border review | 28 July 2011

Henryk Szadziewski: The Uyghurs, China and Central Asia

Henryk Szadziewski for openDemocracy on the problems Uyghurs face in Central Asia:

The post-Soviet era and the years of “war on terror” have seen the consolidation of authoritarian regimes in central Asia, punctured by episodes of domestic conflict (as in Tajikistan, Uzbekistan and Kyrgyzstan). The region’s political leaders, seeking to maintain themselves in power, find China’s mix of one-party rule and economic dynamism an attractive model.  Since the establishment of the SCO, their countries’ trade with China has grown substantially. […] This developing economic relationship, underpinned by a shared ideology of power, equates for the Uyghurs to more repression. Uyghurs, and in particular refugees in central Asia, exist in the shadows of the international community and of transnational organisation such as the SCO. They need more protection by mandated international agencies from the reach of the Chinese state.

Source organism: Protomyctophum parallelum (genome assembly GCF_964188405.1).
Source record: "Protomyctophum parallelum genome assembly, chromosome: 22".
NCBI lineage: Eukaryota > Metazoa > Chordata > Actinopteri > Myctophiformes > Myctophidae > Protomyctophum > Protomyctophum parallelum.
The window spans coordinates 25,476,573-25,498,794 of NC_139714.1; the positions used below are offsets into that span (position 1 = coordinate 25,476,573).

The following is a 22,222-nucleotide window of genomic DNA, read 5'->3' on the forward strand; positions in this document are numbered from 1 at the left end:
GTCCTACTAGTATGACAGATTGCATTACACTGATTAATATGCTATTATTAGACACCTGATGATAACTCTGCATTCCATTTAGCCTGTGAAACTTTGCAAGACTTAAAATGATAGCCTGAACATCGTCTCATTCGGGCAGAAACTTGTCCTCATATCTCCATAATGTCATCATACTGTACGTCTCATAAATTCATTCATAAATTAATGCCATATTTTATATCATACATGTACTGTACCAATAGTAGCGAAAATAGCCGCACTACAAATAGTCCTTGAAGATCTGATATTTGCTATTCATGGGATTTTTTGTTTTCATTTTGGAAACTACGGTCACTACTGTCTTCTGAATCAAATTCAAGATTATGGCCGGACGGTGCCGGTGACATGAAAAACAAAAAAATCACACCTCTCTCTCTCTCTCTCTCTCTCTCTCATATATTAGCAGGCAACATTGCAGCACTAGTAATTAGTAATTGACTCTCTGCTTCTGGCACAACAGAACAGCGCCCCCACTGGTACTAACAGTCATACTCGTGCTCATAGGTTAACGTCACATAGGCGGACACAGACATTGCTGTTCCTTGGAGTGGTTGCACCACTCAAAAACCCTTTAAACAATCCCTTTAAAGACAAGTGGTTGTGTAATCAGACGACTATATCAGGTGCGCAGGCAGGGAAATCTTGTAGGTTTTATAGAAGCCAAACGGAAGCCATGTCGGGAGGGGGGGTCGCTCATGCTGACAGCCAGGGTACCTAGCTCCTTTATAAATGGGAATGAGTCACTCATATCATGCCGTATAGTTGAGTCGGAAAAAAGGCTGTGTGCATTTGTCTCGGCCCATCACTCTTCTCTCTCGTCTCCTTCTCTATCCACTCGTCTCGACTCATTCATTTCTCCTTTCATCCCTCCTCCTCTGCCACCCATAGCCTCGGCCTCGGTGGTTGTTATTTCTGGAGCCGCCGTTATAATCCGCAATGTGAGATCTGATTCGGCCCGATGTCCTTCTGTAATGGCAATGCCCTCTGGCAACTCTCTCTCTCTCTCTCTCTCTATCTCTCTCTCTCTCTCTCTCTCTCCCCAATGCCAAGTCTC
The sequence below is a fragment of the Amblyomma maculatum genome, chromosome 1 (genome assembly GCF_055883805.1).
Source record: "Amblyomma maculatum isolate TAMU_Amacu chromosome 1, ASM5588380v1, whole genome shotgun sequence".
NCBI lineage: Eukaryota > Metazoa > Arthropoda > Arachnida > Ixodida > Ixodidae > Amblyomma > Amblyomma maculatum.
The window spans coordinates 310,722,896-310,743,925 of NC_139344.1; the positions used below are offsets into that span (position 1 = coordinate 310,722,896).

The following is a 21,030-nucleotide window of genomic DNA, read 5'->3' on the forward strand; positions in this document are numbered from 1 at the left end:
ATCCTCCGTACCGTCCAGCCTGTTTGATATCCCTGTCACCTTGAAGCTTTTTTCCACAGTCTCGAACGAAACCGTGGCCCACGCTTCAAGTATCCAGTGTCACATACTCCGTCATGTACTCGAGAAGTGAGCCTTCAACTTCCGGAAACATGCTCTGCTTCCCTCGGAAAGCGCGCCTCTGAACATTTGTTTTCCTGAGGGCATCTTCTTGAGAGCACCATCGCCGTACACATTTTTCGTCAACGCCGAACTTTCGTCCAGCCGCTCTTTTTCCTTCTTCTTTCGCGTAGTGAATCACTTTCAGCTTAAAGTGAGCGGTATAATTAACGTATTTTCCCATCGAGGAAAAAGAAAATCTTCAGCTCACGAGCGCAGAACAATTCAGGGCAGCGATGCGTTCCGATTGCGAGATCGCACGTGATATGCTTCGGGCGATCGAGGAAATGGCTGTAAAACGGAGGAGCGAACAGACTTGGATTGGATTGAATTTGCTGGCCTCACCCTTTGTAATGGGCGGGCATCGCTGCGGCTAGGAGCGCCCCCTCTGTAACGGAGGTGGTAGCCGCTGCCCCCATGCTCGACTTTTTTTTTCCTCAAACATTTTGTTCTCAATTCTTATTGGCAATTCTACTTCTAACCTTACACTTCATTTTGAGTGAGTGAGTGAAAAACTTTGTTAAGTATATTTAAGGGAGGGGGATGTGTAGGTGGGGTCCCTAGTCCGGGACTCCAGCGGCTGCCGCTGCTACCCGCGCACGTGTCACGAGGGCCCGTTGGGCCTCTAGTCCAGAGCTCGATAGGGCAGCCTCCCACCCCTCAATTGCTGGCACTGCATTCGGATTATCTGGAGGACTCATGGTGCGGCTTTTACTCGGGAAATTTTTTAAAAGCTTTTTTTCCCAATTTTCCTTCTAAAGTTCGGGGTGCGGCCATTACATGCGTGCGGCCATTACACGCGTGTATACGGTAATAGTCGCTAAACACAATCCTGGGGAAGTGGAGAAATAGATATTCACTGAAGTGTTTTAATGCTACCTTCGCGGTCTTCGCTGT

(Via ETH Zurich, International Relation and Security Network. Szadziewski manages the Uyghur Human Rights Project)